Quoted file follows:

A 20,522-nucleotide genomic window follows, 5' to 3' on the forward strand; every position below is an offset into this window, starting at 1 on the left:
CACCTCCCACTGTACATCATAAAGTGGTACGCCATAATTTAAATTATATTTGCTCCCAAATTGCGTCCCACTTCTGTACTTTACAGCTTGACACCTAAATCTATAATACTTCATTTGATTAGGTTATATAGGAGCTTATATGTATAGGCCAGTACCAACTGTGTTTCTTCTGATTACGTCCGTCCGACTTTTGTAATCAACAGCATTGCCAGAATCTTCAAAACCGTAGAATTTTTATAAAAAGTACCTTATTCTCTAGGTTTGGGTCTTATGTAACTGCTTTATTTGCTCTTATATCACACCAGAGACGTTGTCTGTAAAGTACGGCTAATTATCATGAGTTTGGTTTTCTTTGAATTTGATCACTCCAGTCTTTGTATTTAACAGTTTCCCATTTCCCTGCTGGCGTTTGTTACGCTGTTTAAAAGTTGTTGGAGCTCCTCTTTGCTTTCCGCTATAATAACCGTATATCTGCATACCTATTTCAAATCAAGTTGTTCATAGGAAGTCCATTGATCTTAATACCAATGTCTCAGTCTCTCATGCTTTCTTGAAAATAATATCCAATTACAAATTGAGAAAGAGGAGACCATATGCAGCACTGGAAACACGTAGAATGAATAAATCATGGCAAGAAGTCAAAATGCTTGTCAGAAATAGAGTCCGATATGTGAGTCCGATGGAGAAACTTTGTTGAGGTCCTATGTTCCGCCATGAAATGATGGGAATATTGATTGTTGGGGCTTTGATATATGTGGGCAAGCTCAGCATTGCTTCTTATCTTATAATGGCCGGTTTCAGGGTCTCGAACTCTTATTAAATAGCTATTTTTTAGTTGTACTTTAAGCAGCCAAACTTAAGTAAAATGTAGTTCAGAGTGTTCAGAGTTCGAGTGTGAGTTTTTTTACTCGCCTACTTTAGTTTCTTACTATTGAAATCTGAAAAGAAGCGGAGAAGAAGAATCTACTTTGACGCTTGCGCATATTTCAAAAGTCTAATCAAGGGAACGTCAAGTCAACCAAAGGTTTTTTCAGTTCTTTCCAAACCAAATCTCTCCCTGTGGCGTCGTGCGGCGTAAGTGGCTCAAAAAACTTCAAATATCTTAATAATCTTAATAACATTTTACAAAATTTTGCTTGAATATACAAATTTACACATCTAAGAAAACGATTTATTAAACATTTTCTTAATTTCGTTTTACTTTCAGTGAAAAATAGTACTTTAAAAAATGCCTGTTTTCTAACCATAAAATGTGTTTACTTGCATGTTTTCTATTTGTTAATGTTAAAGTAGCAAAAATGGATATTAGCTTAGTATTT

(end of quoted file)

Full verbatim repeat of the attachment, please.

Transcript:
A 20,522-nucleotide genomic window follows, 5' to 3' on the forward strand; every position below is an offset into this window, starting at 1 on the left:
CACCTCCCACTGTACATCATAAAGTGGTACGCCATAATTTAAATTATATTTGCTCCCAAATTGCGTCCCACTTCTGTACTTTACAGCTTGACACCTAAATCTATAATACTTCATTTGATTAGGTTATATAGGAGCTTATATGTATAGGCCAGTACCAACTGTGTTTCTTCTGATTACGTCCGTCCGACTTTTGTAATCAACAGCATTGCCAGAATCTTCAAAACCGTAGAATTTTTATAAAAAGTACCTTATTCTCTAGGTTTGGGTCTTATGTAACTGCTTTATTTGCTCTTATATCACACCAGAGACGTTGTCTGTAAAGTACGGCTAATTATCATGAGTTTGGTTTTCTTTGAATTTGATCACTCCAGTCTTTGTATTTAACAGTTTCCCATTTCCCTGCTGGCGTTTGTTACGCTGTTTAAAAGTTGTTGGAGCTCCTCTTTGCTTTCCGCTATAATAACCGTATATCTGCATACCTATTTCAAATCAAGTTGTTCATAGGAAGTCCATTGATCTTAATACCAATGTCTCAGTCTCTCATGCTTTCTTGAAAATAATATCCAATTACAAATTGAGAAAGAGGAGACCATATGCAGCACTGGAAACACGTAGAATGAATAAATCATGGCAAGAAGTCAAAATGCTTGTCAGAAATAGAGTCCGATATGTGAGTCCGATGGAGAAACTTTGTTGAGGTCCTATGTTCCGCCATGAAATGATGGGAATATTGATTGTTGGGGCTTTGATATATGTGGGCAAGCTCAGCATTGCTTCTTATCTTATAATGGCCGGTTTCAGGGTCTCGAACTCTTATTAAATAGCTATTTTTTAGTTGTACTTTAAGCAGCCAAACTTAAGTAAAATGTAGTTCAGAGTGTTCAGAGTTCGAGTGTGAGTTTTTTTACTCGCCTACTTTAGTTTCTTACTATTGAAATCTGAAAAGAAGCGGAGAAGAAGAATCTACTTTGACGCTTGCGCATATTTCAAAAGTCTAATCAAGGGAACGTCAAGTCAACCAAAGGTTTTTTCAGTTCTTTCCAAACCAAATCTCTCCCTGTGGCGTCGTGCGGCGTAAGTGGCTCAAAAAACTTCAAATATCTTAATAATCTTAATAACATTTTACAAAATTTTGCTTGAATATACAAATTTACACATCTAAGAAAACGATTTATTAAACATTTTCTTAATTTCGTTTTACTTTCAGTGAAAAATAGTACTTTAAAAAATGCCTGTTTTCTAACCATAAAATGTGTTTACTTGCATGTTTTCTATTTGTTAATGTTAAAGTAGCAAAAATGGATATTAGCTTAGTATTT